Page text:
will yield a different share of the market and profits, but firms pursuing multiple strategies can coexist within an industry. Obviously, the company pursuing the Lowest Cost, High Sales Volume approach gets the largest market share (but not necessarily the highest profits.) The Lowest Cost producer also tends to dominate a business subsector when that subsector becomes a declining industry and a shakeout from declining revenues forces many businesses out.

Clayton Christensen at Harvard Business School, in his book "The Innovator's Dilemma", explained in detail how it is that the very management practices that make an existing firm successful are also what makes that firm fail when faced with new disruptive technologies.

Well-managed companies are biased toward:
a) listening to customers
b) Investing aggressively in technologies that give those customers what they say they want
c) seeking higher margins
d) Targeting larger markets rather than smaller ones

Yet those management practices work against success in developing new disruptive technologies because such technologies INITIALLY (a) appeal to a small subset of the customer base --and hence don't provide the large growth opportunity needed by an existing firm (b) satisfy a market which doesn't exist yet -- a market which can't be analyzed in order to have financial projections that justify investments (c) don't meld easily with existing customer's production processes/value chains

The problem is that disruptive technologies improve in performance far more rapidly than existing technologies and hence eventually supplant existing technologies. Witness the relative position of personal computer networks
versus mainframe computers with terminals in 2005 versus 1970.

Christensen also showed how the management dilemmas are impossible to reconcile within a single firm -- you have to set up two diffent firms with one maximizing the profits from the existing business and the second firm focused on succeeding in the new innovative technology.

GM did the right things -- they listened to their customers and they gave them what they wanted: Large cars to carry large families, high performance (to pass slow cars on two lane roads without the danger of head on collisions from oncoming cars), and low costs. There was no incentive to spend scarce resources on maximizing
gas mileage because gas was cheap.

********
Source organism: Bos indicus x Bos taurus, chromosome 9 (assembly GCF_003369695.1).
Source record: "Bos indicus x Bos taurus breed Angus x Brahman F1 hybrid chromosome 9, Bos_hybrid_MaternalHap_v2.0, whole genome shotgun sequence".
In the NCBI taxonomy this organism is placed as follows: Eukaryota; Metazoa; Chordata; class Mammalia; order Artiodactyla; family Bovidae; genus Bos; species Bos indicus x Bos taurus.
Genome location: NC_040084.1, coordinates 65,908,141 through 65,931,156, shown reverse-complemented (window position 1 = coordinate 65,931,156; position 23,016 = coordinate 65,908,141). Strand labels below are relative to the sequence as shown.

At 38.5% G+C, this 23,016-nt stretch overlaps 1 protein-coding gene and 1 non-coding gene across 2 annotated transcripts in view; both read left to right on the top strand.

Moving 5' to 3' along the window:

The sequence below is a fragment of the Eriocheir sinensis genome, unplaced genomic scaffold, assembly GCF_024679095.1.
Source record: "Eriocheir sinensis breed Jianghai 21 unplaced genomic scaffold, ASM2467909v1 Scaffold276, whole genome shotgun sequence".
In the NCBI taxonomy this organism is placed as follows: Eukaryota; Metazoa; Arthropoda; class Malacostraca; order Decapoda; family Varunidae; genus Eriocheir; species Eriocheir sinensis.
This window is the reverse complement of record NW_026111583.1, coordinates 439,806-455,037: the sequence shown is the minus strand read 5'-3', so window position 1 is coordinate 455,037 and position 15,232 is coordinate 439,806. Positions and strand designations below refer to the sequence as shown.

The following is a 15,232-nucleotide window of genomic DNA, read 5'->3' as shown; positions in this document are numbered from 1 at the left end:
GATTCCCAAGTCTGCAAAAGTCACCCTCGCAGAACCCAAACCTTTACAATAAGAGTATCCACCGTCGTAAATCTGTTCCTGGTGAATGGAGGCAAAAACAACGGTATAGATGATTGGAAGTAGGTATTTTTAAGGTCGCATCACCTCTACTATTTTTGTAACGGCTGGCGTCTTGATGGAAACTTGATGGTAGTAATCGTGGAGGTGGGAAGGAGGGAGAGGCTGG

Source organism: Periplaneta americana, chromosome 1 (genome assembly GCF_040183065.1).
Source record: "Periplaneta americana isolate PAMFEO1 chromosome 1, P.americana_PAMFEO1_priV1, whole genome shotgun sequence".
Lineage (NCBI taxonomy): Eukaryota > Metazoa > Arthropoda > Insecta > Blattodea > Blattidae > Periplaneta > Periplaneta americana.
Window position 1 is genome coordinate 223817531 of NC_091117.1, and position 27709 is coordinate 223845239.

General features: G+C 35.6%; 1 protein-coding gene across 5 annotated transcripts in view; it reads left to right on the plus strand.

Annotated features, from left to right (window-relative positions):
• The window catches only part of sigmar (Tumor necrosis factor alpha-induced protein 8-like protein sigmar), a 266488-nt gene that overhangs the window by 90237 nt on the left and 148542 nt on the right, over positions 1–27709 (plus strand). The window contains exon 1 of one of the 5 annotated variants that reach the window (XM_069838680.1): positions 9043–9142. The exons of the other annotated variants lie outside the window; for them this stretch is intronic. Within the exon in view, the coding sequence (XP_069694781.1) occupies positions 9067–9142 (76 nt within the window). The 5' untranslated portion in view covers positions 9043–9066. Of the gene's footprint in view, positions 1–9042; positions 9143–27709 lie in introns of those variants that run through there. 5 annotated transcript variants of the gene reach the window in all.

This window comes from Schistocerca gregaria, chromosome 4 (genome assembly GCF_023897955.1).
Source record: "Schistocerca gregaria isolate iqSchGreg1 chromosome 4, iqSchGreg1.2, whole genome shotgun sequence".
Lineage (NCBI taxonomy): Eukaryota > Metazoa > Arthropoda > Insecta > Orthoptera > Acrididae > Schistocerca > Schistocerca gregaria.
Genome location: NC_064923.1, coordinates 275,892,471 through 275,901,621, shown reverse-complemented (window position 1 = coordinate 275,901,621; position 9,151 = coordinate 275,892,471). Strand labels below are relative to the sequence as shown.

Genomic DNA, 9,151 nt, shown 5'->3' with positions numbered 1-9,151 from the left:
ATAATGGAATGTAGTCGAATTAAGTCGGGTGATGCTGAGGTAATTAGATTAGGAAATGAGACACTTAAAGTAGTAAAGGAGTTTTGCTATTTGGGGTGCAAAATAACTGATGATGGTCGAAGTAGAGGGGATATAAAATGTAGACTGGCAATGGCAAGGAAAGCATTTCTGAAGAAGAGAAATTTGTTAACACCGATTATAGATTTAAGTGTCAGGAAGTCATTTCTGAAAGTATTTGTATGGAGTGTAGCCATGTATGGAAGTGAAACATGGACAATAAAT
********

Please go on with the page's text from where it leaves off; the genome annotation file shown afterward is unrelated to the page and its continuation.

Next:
So what happened: surge in baby boomer singles wanting smaller cars, fall in family sizes, extensive deployment of four lane highways lessening the need to fast acceleration, and a gas crunch. In 1979, Japan car makers were configured to make small cars with high gas mileage because they have always had to deal with high prices on oil imports and narrow streets. By contrast, GM was not.

As Christensen noted (p. 259)
"The capabilities of most organizations are far more specialized and context-specific than most managers are inclined to believe. That is because capabilities are forged within value networks. Hence, organizations have capabilities to take certain new technologies into certain markets. They have disabilities in taking technology to market in other ways."

posted by: Don the Greater on 06.13.05 at 04:52 PM [permalink]

It seems interesting that Dan bashes GM but not the US Government. After all, the government is a firm, with we citizens being the shareholders.

So how is the US government performing as a firm?
Is senior management behaving in an irresponsible way -- running up huge debt on poor investments?
Ignoring and Covering up huge problems (baby boomer retirement) in order to duck responsibility for addressing those problems?
Focused on making easy gestures which have high PR payoff while letting big problems get worse?
Screwing the small shareholders in order to curry favor with a few big wealthy shareholders?

What does the Firm's Balance Sheet tell you?
As I noted earlier, the federal debt projected for 2010 is now
$11.1 TRILLION. That is $4.4 TRILLION more than the $6.7 Trillion
that Bush
promised only 4 years ago, in his Feb 2001 release of the
2002 budget.
(a) Bush's 2006 budget release at ,
Table S-14 (bottom of page),
Entry "Debt outstanding at end of year", subentry "Total,
Gross Federal Debt
(b) Bush's 2002 budget release at ,
Table S-18, entry "Debt Outstanding End of Year", subentry
"Total, Gross Federal Debt"

posted by: Don the Greater on 06.13.05 at 04:52 PM [permalink]

> As Michael Porter at Harvard Business School has
> noted (see book "Competitive Strategy") the reason
> multiple firms survive is that firms have a
> choice of three different strategies.